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How can I develop for iPhone using a Windows development machine?

I've read a lot of questions and answers about developing iOS apps on Windows:

iPhone development on Windows

How can I develop for iPhone using a Windows development machine?

But most of the ways to accomplish this is because the people with this problem (make ios apps on windows) want to make apps for themselves. Also, some of them suggest web apps.

I'm working for a company who needs to make a little App (later other companies will need more) and the person who is in charge of all about IT told us that we need some facts so we can demonstrate that we really need a Mac for developing apps for iOS legally.

First, I don't know if all that says on this page would be enough https://developer.apple.com/support/ios/ios-dev-center.html

To develop with the iOS SDK and Xcode, you must have an Intel-based Mac running Mac OS X Snow Leopard or later and you must be registered as an Apple Developer.

Now I have some questions:

  • Is there a legal way for a company to make iOS apps on Windows?
  • If one of those ways is running OS X under a Virtual Machine... Is it possible to do it with OS X Lion USB Thumb Drive?
  • I know there are some SDK such as Marmalade, Corona, DragonFire... and they give us licenses but are they 100% reliable? Would apple give us support if we use one of these SDK?
  • Does Apple check if the app was created over a legal OS X copy? I mean, when the code is compiled, is there a sign so Apple can check that the app was made without cheating?
  • Creating games on OS X (VM) would be hard?
  • In the case we get the Mac (mini)... Would we need the Magic Touch or Magic Trackpad to test multi-touch? Or is only possible doing it by pressing one of the keys plus the left click?
  • Creating Web Apps would be a solution? I know that we can't use the Camera of the device using Javascript but is the rest ok?.

Testing

Some of our co-workers have iTouchs but we don't know if the company should buy a new one. Also, Would you suggest to get the oldest generation of iPod Touch for testing purposes or only the 3rd and 4th generation?

I hope you could understand me. Thanks in advance!

Update:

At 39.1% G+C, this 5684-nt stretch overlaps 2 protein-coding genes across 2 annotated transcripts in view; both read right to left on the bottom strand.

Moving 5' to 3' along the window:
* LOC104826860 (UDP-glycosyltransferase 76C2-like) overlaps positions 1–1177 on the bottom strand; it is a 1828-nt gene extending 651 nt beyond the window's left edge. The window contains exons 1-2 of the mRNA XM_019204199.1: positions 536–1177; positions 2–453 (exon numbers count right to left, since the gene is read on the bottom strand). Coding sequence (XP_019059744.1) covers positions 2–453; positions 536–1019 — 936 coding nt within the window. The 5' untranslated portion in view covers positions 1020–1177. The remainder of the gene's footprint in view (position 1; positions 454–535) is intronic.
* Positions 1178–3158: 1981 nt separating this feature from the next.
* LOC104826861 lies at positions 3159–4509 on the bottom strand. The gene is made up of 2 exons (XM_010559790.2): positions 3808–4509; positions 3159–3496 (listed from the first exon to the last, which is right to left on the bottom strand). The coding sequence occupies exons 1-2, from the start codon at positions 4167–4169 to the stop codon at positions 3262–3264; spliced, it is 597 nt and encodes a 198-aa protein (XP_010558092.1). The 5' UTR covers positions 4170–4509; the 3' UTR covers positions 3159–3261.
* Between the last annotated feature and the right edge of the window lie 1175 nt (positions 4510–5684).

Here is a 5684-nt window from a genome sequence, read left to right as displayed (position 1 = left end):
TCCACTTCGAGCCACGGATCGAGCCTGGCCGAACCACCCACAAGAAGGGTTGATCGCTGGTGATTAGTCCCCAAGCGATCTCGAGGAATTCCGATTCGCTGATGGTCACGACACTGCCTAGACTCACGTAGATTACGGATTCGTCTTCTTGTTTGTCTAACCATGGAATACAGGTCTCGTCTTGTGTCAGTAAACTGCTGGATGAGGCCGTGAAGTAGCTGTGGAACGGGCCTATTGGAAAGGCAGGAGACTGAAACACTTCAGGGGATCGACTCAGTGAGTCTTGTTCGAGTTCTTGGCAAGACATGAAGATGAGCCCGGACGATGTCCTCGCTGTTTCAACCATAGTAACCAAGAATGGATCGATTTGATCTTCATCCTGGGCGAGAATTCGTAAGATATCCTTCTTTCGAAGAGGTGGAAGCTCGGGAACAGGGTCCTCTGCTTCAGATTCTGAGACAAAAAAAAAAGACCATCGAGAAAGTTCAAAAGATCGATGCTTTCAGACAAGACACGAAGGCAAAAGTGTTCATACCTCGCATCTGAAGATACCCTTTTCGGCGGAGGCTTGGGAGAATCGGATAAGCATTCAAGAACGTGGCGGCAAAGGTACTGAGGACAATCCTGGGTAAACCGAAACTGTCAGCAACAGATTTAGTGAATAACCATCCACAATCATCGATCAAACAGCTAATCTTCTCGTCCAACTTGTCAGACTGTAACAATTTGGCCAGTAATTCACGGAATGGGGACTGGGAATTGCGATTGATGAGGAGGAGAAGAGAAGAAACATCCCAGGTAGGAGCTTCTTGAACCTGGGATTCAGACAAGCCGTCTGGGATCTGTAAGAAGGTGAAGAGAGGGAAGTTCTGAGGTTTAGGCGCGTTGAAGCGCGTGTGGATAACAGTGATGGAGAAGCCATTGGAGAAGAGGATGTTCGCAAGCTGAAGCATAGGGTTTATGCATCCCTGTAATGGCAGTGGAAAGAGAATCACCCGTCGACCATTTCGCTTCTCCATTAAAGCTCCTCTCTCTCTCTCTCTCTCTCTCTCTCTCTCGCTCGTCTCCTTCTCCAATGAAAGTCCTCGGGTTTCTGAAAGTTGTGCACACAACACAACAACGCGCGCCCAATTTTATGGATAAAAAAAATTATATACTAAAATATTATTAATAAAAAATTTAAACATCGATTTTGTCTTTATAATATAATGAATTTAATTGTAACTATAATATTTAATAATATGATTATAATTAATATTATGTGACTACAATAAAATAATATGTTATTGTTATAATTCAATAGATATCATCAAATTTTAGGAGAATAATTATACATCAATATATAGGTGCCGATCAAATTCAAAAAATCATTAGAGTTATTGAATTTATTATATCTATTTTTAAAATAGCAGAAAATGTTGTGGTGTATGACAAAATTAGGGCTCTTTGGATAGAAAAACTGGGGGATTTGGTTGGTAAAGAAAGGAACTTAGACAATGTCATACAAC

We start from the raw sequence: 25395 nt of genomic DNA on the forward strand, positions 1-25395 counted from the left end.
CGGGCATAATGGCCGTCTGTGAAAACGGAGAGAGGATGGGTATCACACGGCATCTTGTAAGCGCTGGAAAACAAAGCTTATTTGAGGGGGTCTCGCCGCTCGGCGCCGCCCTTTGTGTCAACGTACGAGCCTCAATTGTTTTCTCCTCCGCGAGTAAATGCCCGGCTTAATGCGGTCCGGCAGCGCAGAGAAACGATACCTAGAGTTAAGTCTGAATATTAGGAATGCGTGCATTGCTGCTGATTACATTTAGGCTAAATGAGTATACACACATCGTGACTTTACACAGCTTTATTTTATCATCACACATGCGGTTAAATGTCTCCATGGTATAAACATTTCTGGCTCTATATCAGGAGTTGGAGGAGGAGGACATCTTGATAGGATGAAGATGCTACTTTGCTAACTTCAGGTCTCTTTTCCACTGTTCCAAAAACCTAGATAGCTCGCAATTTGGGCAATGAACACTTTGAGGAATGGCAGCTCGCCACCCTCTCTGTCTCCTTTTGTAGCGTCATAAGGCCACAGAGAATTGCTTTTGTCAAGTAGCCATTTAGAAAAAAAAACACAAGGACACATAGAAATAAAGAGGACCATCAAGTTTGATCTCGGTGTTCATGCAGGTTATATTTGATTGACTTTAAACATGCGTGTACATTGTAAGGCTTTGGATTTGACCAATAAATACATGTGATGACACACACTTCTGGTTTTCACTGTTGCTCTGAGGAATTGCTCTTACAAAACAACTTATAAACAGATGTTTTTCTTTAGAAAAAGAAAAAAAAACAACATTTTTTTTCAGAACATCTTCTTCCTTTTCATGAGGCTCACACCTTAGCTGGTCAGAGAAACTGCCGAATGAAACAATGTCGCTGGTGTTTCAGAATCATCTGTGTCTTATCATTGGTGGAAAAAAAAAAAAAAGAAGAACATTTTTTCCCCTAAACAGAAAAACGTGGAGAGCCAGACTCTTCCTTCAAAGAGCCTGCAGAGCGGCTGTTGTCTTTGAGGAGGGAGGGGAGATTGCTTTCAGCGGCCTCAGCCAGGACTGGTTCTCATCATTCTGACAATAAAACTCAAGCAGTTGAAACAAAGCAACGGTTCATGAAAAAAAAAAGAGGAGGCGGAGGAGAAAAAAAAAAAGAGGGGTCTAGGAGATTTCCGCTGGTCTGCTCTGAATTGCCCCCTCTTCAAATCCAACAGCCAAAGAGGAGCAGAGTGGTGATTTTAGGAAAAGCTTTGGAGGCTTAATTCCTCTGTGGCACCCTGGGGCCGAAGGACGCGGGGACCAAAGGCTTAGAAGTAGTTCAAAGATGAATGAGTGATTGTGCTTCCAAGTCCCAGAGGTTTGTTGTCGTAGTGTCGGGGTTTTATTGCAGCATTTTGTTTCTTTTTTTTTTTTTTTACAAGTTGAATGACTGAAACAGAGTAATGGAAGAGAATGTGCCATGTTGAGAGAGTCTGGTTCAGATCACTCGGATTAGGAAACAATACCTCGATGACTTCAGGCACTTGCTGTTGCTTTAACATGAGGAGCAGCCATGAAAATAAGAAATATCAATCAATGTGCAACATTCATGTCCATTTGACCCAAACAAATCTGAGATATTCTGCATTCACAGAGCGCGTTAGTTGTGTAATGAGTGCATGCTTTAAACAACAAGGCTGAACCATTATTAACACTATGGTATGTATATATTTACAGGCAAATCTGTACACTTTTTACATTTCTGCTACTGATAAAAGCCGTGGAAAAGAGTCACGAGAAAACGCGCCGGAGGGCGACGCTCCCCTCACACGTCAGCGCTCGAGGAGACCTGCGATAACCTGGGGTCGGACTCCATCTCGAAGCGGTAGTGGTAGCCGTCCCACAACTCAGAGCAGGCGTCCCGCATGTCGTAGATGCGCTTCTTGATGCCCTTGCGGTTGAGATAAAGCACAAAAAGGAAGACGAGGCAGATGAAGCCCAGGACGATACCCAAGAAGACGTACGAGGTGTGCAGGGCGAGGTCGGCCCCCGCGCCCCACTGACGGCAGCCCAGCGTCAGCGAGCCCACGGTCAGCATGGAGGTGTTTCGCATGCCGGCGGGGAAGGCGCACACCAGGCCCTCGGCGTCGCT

I got this answers:

  • You will work over Windows with the respectively SDK

Me: I know there isn't an official SDK for developing iOS apps on Windows from Apple.

  • The programming language that we will use is the same it would be install on a PC or MAC. Me: Impossible?

Update *We got the Mac. ":D"*

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marked as duplicate by Peter O., Anoop Vaidya, Jon Egerton, JLRishe, Mark Jan 21 '13 at 10:37

This question has been asked before and already has an answer. If those answers do not fully address your question, please ask a new question.

    
Do you want your app to have the iOS native look and feel? –  Emile Cormier Mar 7 '12 at 3:56
1  
If you end up wasting a week to get around the limitations of using a PC for iOS development, the wasted time will cost more than a Mac Mini and a KVM switch. –  Emile Cormier Mar 7 '12 at 4:02
    
The first app that we have to create doesn't need to have the look and feel but we want it to do it legally. Yeah, that's true but I need some real facts. We have only 2 weeks to create the apps. –  Jose Adrian Mar 7 '12 at 4:12
    
+1 for a very systematic, nicely asked question though it maybe duplicate. –  rohan-patel Mar 7 '12 at 4:42
2  
Two weeks? Do your developers know Objective-C and the Cocoa Touch api already? Two weeks is very aggressive for anything non-trivial. –  Adam Robinson Mar 7 '12 at 13:34

7 Answers 7

up vote 6 down vote accepted

While there are things like FlashBuilder, these solutions don't provide the performance or flexibility of an actual native application. As for virtualizing OS X, this is not an option. The EULA for all versions of OS X specifically prohibit hardware virtualization (though I believe Lion allows for it but only when running directly on genuine Apple hardware. In other words, there is no way to run OS X on any computer other than a Mac without violating the EULA.

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Your answer is really helpful. And this information is in this page apple.com/legal/sla Right? The last link for Mac OS X is broken but I guess the Lion 10.7 will be enough as a proof. –  Jose Adrian Mar 7 '12 at 4:56
1  
If you are EU resident it's legal to run your legally bought OS X system on any hardware you want. –  nostrzak Nov 30 '12 at 13:45
1  
@nostrzak: Do you have a link that makes this quite clear? The EULA still disallows this practice, so unless you can point to something that specifically makes that portion of the contract invalid, you could still be advising people to violate copyright law. –  Adam Robinson Nov 30 '12 at 13:53

Although there are always hacks and work-arounds you'll need a Mac for any serious iOS development. You can pick up a Mac Mini for under $1000, I'd be surprised if you could setup a Windows machine that could build iOS Apps for fewer than $1000 worth of man-hours... plus you'd probably end up having to constantly tinker to keep it working.

  • AFAIK, Mac OS X doesn't reliably run in a VM on a Windows Machine, but that could have changed since I last checked.

  • Most of the cross-platform development tools fall back to HTML/Javascript-based technology that is run in an embedded browser and packaged with a custom tool, I'd tend to avoid those as the Apps that they produce will not feel native.

  • I don't believe that Apple checks to see where the code was built. Adobe's FlashBuilder can export to an iOS binary, those Apps are accepted by Apple.

  • Creating them shouldn't be hard... testing them may be a little slow, but you'll definitely want to test on real hardware early and often.